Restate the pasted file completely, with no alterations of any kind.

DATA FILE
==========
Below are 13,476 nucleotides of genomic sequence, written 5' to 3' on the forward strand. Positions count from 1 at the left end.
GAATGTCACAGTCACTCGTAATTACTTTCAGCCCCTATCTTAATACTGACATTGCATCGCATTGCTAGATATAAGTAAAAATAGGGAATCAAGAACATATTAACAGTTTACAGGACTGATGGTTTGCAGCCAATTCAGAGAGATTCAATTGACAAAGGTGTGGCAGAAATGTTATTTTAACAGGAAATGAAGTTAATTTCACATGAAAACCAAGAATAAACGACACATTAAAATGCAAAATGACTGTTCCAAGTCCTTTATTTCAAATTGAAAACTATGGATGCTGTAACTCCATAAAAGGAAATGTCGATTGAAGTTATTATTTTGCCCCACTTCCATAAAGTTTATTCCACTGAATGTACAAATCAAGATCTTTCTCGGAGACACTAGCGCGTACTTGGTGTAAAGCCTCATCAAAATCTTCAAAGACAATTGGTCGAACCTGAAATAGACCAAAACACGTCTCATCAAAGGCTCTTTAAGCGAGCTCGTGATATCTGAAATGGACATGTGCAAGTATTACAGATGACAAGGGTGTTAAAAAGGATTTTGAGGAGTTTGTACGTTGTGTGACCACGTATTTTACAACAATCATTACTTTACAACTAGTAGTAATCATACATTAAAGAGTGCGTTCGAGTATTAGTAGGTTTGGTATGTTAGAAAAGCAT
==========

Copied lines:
Below are 13,476 nucleotides of genomic sequence, written 5' to 3' on the forward strand. Positions count from 1 at the left end.
GAATGTCACAGTCACTCGTAATTACTTTCAGCCCCTATCTTAATACTGACATTGCATCGCATTGCTAGATATAAGTAAAAATAGGGAATCAAGAACATATTAACAGTTTACAGGACTGATGGTTTGCAGCCAATTCAGAGAGATTCAATTGACAAAGGTGTGGCAGAAATGTTATTTTAACAGGAAATGAAGTTAATTTCACATGAAAACCAAGAATAAACGACACATTAAAATGCAAAATGACTGTTCCAAGTCCTTTATTTCAAATTGAAAACTATGGATGCTGTAACTCCATAAAAGGAAATGTCGATTGAAGTTATTATTTTGCCCCACTTCCATAAAGTTTATTCCACTGAATGTACAAATCAAGATCTTTCTCGGAGACACTAGCGCGTACTTGGTGTAAAGCCTCATCAAAATCTTCAAAGACAATTGGTCGAACCTGAAATAGACCAAAACACGTCTCATCAAAGGCTCTTTAAGCGAGCTCGTGATATCTGAAATGGACATGTGCAAGTATTACAGATGACAAGGGTGTTAAAAAGGATTTTGAGGAGTTTGTACGTTGTGTGACCACGTATTTTACAACAATCATTACTTTACAACTAGTAGTAATCATACATTAAAGAGTGCGTTCGAGTATTAGTAGGTTTGGTATGTTAGAAAAGCAT